Arthur looked at Danny’s picture on the mantle.
He was sitting on a park bench talking to a ‘stranger’.
That stranger was Arthur himself, and he remembered that day as if it were yesterday.
He had taken such a chance all those months ago, not knowing what kind of reaction or reception he would receive, or wanting to frighten the child or his mother.
He had discovered his daughter had married and had a son, and surprisingly lived not far from him.
He hadn’t seen her for over twenty years, as after he and his wife divorced, he agreed to fade out of their lives.
Every day, he had gone to the park in the hope that perhaps he would see them.
He had no idea what he would do if he did, how he could approach them and introduce himself.
As things turned out though, she found him first, turning up one afternoon on his doorstep when Danny started school.
‘Hello Dad, ‘ she said.
Arthur didn’t know what to say, and simply stepped aside so that she could come in if she wished.
‘Um, would you like some tea?’
‘That would be nice. Thank you.’
Boiling the kettle and setting out biscuits on one of his better plates gave him a chance to regroup and gather his wits.
Anna was smiling when he came in with the tea things.
‘It’s been a long time, ‘ she said.
‘Yes. It has. I promised not to interfere when your Mum and I split up. I knew I wasn’t good for you, and you were so much better off with her.’
‘I’ve seen you in the park you know,’ she said.
‘Don’t worry. It didn’t bother me, in fact I wasn’t sure at first if it was you, but I asked around, and well, here I am. I hope you don’t mind?’
‘Not at all. Er, I’m somewhat at a loss what to do next to be honest. This is such an unexpected surprise.’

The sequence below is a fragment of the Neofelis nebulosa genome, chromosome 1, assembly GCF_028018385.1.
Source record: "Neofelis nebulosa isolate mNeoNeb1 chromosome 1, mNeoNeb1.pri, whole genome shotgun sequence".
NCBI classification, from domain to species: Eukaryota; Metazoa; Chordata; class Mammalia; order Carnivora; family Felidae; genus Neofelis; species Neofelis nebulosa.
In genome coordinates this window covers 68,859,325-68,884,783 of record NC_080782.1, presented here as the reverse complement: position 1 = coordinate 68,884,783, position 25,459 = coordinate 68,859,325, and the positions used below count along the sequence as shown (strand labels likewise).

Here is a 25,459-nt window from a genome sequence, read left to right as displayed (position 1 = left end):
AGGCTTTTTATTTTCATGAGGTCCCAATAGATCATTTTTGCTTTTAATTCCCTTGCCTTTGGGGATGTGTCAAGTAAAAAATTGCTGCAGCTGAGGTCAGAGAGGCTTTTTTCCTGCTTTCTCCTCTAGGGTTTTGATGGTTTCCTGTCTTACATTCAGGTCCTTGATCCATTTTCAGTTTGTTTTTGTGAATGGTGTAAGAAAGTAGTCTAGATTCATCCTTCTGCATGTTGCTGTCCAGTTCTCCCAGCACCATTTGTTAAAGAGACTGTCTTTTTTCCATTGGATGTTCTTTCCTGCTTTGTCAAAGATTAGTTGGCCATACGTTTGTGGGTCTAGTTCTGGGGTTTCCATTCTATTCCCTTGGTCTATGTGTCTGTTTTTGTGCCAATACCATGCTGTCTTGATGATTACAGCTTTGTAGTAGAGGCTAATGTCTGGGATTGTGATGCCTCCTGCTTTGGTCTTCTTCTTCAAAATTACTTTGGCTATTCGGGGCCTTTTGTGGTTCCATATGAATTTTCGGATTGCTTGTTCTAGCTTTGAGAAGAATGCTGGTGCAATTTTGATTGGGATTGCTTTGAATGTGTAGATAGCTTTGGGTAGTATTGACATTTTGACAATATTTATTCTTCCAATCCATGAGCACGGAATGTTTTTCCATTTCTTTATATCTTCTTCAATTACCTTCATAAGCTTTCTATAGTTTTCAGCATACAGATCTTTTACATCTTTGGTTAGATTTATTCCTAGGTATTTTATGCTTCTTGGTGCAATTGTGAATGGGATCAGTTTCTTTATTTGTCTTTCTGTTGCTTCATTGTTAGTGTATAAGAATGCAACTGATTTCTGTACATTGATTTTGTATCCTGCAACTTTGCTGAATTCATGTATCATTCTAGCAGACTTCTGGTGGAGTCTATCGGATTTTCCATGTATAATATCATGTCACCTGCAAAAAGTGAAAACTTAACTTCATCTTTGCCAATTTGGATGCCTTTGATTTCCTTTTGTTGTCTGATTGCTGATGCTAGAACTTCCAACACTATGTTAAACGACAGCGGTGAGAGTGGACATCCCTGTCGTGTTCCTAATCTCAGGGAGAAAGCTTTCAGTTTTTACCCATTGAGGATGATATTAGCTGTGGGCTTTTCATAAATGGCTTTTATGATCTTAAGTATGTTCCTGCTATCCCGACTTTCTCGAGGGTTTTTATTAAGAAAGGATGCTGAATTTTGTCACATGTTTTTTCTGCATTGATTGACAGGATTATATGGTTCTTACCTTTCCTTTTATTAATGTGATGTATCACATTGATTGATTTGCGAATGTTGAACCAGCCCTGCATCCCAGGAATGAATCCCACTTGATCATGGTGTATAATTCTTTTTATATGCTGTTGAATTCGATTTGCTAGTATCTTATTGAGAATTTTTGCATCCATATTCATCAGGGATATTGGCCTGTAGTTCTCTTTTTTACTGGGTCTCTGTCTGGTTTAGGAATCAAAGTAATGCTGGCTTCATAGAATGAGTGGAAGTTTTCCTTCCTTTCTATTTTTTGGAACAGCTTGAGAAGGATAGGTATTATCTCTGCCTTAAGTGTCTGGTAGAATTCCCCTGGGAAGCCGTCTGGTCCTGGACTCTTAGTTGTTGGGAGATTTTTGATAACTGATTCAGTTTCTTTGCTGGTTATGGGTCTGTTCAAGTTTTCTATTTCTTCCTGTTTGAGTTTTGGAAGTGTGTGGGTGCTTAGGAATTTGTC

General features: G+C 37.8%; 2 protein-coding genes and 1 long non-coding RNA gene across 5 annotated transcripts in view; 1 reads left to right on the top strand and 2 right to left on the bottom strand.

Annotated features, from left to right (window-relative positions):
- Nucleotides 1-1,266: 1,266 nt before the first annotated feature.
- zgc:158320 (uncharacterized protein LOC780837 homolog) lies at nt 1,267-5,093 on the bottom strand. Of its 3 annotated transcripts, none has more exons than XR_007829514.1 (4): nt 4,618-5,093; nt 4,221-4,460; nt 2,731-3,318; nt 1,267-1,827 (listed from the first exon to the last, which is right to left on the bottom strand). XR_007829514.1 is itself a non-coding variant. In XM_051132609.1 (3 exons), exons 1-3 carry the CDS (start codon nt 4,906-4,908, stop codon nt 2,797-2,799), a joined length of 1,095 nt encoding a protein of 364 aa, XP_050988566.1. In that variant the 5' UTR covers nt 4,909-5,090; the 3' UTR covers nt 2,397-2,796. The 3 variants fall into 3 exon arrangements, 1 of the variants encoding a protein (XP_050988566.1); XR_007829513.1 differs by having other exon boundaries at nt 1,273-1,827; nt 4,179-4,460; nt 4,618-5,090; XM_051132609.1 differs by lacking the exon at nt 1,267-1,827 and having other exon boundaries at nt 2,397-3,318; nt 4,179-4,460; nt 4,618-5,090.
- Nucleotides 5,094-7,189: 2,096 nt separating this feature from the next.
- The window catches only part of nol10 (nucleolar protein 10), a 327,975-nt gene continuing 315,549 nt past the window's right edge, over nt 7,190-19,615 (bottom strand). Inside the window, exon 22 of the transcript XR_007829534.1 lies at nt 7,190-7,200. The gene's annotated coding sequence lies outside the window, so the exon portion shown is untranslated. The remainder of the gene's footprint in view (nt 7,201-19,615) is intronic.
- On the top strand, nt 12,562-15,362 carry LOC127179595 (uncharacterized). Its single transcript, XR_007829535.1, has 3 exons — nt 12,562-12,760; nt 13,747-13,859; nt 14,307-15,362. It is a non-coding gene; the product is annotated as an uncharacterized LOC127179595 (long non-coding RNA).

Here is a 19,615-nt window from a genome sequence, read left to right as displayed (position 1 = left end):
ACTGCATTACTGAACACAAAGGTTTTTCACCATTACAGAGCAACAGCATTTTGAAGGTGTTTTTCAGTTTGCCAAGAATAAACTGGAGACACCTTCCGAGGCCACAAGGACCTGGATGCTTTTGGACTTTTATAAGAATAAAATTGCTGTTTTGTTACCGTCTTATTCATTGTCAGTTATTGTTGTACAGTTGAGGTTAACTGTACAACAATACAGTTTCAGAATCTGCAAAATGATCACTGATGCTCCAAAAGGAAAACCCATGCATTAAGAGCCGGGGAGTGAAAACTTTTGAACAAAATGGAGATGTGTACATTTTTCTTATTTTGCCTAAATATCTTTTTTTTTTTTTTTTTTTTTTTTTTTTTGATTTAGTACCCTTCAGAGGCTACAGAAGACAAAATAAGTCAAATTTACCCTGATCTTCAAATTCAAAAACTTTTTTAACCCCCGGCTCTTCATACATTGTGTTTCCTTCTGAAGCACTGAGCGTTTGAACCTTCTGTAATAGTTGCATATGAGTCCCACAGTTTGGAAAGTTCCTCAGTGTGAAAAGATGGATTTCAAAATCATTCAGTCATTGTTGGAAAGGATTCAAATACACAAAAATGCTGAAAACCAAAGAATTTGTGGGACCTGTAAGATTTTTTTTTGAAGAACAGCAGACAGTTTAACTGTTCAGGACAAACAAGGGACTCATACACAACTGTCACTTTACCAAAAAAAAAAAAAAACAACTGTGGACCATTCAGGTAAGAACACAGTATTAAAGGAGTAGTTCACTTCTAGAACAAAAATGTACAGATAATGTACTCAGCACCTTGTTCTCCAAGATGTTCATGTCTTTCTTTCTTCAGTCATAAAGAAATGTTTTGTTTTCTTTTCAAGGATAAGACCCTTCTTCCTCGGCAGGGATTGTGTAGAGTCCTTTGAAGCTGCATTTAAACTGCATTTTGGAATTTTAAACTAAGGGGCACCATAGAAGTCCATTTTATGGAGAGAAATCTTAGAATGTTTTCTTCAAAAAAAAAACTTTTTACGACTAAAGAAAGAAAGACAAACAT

‘It’s Danny actually. He’s seen you in the park too, and has been asking questions about why people are sad. He’s a very intuitive little boy for his age, and his curiosity tends to get the better of him sometimes. I was wondering if you intended to approach us, and what with all the Stranger Danger stuff the kids are being taught in school, I thought it best if I broke the ice without little eyes or ears to get confused or interrupt.’
Arthur wrung his hands as he contemplated the patch of threadbare carpet directly in his line of vision.
‘I didn’t know how,’ he began. ‘But I’m so glad you’re here. There’s so much to say, so much to catch up on, so many questions to ask, but I feel I haven’t the right.’
‘Danny didn’t know his grandparents, Mum died the week after he was born, and Jeff’s an orphan, so for him to have the chance to get to know his Grandad would be so cool for him. I have a plan, and I think it would work if you’d like to play along. Just meet us in the park on Saturday, and Danny will do the rest.’
And so Arthur did, and never looked back.
Anna had taken the snapshot after Danny had come up to him in the park that day to say hello.
Arthur had thanked God for being given this second chance, not just with his daughter, but to have Danny too.